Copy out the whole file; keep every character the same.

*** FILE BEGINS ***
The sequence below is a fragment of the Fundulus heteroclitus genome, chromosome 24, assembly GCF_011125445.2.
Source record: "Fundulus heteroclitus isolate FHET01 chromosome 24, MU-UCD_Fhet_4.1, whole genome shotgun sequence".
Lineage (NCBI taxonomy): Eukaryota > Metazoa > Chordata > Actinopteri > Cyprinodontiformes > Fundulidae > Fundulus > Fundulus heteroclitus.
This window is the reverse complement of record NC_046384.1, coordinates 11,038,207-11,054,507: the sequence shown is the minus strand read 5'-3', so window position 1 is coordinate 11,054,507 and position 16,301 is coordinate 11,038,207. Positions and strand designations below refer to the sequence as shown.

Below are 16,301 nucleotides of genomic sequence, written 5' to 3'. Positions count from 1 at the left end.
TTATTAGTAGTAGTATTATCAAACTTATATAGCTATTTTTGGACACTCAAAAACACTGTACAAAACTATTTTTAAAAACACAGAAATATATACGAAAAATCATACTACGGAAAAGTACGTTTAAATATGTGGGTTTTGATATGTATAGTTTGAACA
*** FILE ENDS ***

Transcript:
The sequence below is a fragment of the Fundulus heteroclitus genome, chromosome 24, assembly GCF_011125445.2.
Source record: "Fundulus heteroclitus isolate FHET01 chromosome 24, MU-UCD_Fhet_4.1, whole genome shotgun sequence".
Lineage (NCBI taxonomy): Eukaryota > Metazoa > Chordata > Actinopteri > Cyprinodontiformes > Fundulidae > Fundulus > Fundulus heteroclitus.
This window is the reverse complement of record NC_046384.1, coordinates 11,038,207-11,054,507: the sequence shown is the minus strand read 5'-3', so window position 1 is coordinate 11,054,507 and position 16,301 is coordinate 11,038,207. Positions and strand designations below refer to the sequence as shown.

Below are 16,301 nucleotides of genomic sequence, written 5' to 3'. Positions count from 1 at the left end.
TTATTAGTAGTAGTATTATCAAACTTATATAGCTATTTTTGGACACTCAAAAACACTGTACAAAACTATTTTTAAAAACACAGAAATATATACGAAAAATCATACTACGGAAAAGTACGTTTAAATATGTGGGTTTTGATATGTATAGTTTGAACA